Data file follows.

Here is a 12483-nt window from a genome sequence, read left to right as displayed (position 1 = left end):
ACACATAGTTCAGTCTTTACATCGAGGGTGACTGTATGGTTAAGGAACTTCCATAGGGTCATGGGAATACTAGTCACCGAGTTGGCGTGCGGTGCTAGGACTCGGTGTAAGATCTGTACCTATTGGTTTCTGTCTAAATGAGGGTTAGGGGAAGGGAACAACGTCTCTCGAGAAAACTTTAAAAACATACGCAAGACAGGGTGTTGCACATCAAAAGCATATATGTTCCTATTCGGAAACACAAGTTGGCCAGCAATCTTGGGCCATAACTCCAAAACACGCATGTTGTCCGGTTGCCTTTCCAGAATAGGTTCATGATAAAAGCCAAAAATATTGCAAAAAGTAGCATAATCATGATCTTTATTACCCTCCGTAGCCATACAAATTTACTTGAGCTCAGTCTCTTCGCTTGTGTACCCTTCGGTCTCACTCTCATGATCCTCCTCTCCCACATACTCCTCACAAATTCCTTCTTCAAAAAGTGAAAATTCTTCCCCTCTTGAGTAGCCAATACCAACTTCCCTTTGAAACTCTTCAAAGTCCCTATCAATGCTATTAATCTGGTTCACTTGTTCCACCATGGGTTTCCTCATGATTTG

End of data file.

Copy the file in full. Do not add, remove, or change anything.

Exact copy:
Here is a 12483-nt window from a genome sequence, read left to right as displayed (position 1 = left end):
ACACATAGTTCAGTCTTTACATCGAGGGTGACTGTATGGTTAAGGAACTTCCATAGGGTCATGGGAATACTAGTCACCGAGTTGGCGTGCGGTGCTAGGACTCGGTGTAAGATCTGTACCTATTGGTTTCTGTCTAAATGAGGGTTAGGGGAAGGGAACAACGTCTCTCGAGAAAACTTTAAAAACATACGCAAGACAGGGTGTTGCACATCAAAAGCATATATGTTCCTATTCGGAAACACAAGTTGGCCAGCAATCTTGGGCCATAACTCCAAAACACGCATGTTGTCCGGTTGCCTTTCCAGAATAGGTTCATGATAAAAGCCAAAAATATTGCAAAAAGTAGCATAATCATGATCTTTATTACCCTCCGTAGCCATACAAATTTACTTGAGCTCAGTCTCTTCGCTTGTGTACCCTTCGGTCTCACTCTCATGATCCTCCTCTCCCACATACTCCTCACAAATTCCTTCTTCAAAAAGTGAAAATTCTTCCCCTCTTGAGTAGCCAATACCAACTTCCCTTTGAAACTCTTCAAAGTCCCTATCAATGCTATTAATCTGGTTCACTTGTTCCACCATGGGTTTCCTCATGATTTG